Gendarmerie Nationale Supporting the terrorist
The embarrassing revelation of Djibouti government
The US State Department assessment about Piggy has been convenient dummy dictator and proxy broker for the US dirty deals in the region. Wikileaks’ latest documents-dump has revealed the complaint made the Yemeni President Saleh about the poor quality of the whiskey smuggled from Djibouti, therevelation is not only embarrassing to Djibouti government, but also It’s shocking to learn that Piggy’s own brother Youssouf Omar Guelleh (YOYAH) IGAD’s Public Relation Officer,is the broker of the bootlegger through his own forwarding company (transit) Okar.
Black Water is another bazaar and interesting Wiki-gate that is making headline from arround the world, Black Water is licensed Private security organizations in US jurisdictions only, but terrorist organization in any other jurisdiction from arround the world. Black Water has no mandate from any legitimate authority to operate as a security provider in the gulf of Aden. This opportunity has been created for Black Water by the CIA click here. If the US Republican presidential hope full call Julian Assange to be charged with high treason, how about Hassan Madoobe(corbeau) who signed an agreement that Djibouti not only to host a terrorist organization, but he gave a green light to operate freely from Djibouti.
According to the US mission in Djibouti the legality of the terrorist ship with US flag that is clear violation of international low, however the connection was made by none other than Ba-fourlabeh family the mafia Mr. Roble Olhaye the UN and US representative for Djibouti, as the cable indicates the initial meeting with the terrorist organization took place Djibouti Embassy in Washington, DC USA., and the subsequent meeting took place in Djibouti between the terrorist organization Black Waqter and Hassan Madoobe (corbeau), off course with blessing of Piggy.
The following is the cable from the US Embassy in Djibouti.
DATE 2009-02-12 16:01:00
SOURCE Embassy Djibouti
C O N F I D E N T I A L SECTION 01 OF 02 DJIBOUTI 000113
SIPDIS SIPDISSENSITIVESBU DELIBERATIVE PROCESSDEPARTMENT FOR AF AND AF/ECJTF-HOA AND AFRICOM FOR POLADLONDON, PARIS, ROME FOR AFRICA-WATCHER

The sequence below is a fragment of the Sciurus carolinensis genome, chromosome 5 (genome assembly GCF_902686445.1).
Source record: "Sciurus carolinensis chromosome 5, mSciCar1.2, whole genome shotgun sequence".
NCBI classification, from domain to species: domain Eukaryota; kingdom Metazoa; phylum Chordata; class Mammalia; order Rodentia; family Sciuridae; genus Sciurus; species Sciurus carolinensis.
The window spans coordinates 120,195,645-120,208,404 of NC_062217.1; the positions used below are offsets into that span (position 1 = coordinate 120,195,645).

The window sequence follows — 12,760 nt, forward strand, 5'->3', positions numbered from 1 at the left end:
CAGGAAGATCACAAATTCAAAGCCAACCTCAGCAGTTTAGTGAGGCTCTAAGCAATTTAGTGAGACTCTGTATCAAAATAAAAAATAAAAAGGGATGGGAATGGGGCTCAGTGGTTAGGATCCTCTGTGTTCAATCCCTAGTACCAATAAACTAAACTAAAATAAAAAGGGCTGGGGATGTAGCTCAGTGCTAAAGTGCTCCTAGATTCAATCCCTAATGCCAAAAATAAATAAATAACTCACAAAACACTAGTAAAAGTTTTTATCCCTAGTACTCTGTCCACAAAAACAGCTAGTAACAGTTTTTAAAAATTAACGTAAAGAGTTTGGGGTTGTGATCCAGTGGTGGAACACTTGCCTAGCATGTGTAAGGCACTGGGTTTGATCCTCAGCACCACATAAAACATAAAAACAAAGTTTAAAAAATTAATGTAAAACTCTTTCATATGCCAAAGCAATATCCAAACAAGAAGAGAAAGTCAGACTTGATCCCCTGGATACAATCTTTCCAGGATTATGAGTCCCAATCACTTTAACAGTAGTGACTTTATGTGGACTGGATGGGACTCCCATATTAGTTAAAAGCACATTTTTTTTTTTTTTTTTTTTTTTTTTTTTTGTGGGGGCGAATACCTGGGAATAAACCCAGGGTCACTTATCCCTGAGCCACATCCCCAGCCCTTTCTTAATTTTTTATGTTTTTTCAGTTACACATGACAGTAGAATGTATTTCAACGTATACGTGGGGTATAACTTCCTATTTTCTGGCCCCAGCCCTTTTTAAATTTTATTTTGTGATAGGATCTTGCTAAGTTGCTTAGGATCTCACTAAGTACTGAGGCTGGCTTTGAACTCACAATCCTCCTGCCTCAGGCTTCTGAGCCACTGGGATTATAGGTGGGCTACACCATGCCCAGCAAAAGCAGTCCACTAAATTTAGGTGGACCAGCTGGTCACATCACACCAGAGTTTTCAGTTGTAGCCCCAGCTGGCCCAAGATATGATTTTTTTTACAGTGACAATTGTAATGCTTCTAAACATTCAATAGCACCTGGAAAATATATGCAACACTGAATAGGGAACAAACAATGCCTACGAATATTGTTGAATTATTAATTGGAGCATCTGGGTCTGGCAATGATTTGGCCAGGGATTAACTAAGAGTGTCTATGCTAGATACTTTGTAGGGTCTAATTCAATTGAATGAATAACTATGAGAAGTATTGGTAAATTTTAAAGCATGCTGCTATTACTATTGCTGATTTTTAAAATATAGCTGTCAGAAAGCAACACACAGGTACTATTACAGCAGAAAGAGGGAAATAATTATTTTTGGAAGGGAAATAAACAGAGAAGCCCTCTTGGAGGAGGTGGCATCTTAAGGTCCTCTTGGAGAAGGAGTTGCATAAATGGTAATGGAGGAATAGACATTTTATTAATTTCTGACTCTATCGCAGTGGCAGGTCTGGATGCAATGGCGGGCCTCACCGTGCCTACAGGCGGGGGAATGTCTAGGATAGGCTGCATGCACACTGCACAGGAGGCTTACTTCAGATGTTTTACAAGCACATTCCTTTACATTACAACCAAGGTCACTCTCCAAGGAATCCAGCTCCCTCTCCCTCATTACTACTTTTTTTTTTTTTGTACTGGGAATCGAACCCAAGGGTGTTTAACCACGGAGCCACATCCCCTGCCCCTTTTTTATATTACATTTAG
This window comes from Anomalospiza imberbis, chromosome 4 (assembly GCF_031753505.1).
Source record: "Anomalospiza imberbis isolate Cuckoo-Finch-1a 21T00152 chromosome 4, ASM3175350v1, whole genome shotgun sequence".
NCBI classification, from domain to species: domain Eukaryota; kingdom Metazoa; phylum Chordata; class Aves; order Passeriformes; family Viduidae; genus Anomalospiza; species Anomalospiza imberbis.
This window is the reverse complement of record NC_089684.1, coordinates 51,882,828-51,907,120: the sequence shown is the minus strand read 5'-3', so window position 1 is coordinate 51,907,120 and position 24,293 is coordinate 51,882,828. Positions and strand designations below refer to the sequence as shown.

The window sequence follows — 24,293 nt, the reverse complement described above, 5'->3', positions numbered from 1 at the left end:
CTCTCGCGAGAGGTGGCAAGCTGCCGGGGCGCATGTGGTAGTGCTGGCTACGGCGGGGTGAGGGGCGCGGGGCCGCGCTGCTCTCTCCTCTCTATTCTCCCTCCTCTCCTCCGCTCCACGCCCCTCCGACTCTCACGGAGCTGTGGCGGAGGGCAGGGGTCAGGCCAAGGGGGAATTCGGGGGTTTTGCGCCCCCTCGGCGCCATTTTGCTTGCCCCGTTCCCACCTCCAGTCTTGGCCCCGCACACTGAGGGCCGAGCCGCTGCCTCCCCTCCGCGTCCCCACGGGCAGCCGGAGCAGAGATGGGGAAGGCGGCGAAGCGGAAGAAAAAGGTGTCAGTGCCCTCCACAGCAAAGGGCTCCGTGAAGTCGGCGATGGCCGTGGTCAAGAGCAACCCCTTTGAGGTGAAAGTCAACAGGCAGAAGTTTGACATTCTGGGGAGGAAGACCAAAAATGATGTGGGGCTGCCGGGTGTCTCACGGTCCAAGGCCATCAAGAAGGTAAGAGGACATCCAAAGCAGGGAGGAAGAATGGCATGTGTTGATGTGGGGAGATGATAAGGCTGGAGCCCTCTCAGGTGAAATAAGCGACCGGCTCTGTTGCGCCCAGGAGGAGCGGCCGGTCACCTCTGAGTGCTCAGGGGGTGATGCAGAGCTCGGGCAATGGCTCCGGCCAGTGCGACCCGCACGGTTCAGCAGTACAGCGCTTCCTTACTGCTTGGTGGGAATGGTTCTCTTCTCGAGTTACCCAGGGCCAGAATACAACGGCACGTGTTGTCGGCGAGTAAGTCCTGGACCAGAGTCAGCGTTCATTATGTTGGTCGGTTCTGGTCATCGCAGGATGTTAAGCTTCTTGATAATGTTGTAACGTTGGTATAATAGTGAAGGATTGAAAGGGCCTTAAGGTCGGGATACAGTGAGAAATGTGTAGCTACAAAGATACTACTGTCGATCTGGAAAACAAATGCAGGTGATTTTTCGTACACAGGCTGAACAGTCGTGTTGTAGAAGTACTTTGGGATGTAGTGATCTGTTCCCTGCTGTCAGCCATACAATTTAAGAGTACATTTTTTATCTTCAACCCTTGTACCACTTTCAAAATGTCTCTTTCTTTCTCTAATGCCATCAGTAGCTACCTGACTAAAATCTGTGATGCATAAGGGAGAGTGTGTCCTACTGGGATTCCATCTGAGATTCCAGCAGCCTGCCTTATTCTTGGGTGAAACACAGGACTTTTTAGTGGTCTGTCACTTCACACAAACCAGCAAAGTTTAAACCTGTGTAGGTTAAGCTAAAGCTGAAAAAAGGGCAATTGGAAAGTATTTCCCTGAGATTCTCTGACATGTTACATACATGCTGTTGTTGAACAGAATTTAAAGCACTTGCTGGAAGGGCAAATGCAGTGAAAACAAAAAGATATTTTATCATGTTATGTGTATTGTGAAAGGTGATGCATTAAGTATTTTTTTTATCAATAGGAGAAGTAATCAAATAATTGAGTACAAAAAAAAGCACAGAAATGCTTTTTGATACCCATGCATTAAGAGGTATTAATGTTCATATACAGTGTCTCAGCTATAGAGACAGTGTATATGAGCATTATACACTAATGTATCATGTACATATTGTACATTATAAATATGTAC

E.O. 12958: DECL: 2019-02-12TAGS: PREL, PHSA, MOPS, BEXP, DJ, SO, XASUBJECT: DJIBOUTI APPROVES BLACKWATER FOR COMMERCIAL COUNTER-PIRACYOPERATIONS
REF: a) LONDON 62 (NOTAL)
CLASSIFIED BY: Eric Wong, DCM, U.S. Department of State, U.S. Embassy, Djibouti; REASON: 1.4(D)
1. (C) SUMMARY. U.S. security firm, Blackwater Worldwide (BW), hasreceived permission from the Government of Djibouti to operate anarmed ship from the port of Djibouti, to protect commercialshipping from pirates off the coast of Somalia. Blackwater’sU.S.-flagged ship is expected to arrive in early March, and willhave a crew of 33 AmCits, including three 6-man armed teams whowill operate in continuous shifts. The Djiboutian Navy will secureBlackwater’s weapons (i.e., .50-caliber machine guns) while ashorein Djibouti. Blackwater does not intend to take any pirates intocustody, but will use lethal force against pirates if necessary; itis developing an SOP that is currently under legal review and willbe shared with the USG. Blackwater’s counter-piracy operation doesnot have any clients yet, but Blackwater expects business todevelop following a public launch in Djibouti in March with GODJofficials. END SUMMARY.
2. (C) On Feb. 8, ex-FSO Robert Emmett Downey, BlackwaterWorldwide’s Development Manager for Africa, provided the followingupdate to Amb. Swan, DCM, and Bob Patterson (TDY from EmbassyNairobi):
a) Hassan Said Khaireh–triple-hatted as Djibouti’s nationalsecurity advisor, head of the security/intelligence service, anddirector of President Guelleh’s Military Office–has given BWpermission to operate its armed ship in Djibouti. BW met withHassan Said on Feb. 7, following an earlier meeting in WashDCbetween BW’s CEO Erik Prince and Cofer Black with Djiboutian Amb.to the U.S. Robleh Olhaye. This is the only such arrangement sofar that BW has made with a host government in the region, but BWwill likely engage Oman and Kenya in the future (e.g., in the eventof a mechanical malfunction, the only facilities capable ofrepairing BW’s ship are located in Mombasa.) Within the USG, BWhas briefed AFRICOM, CENTCOM, and Embassy Nairobi officials.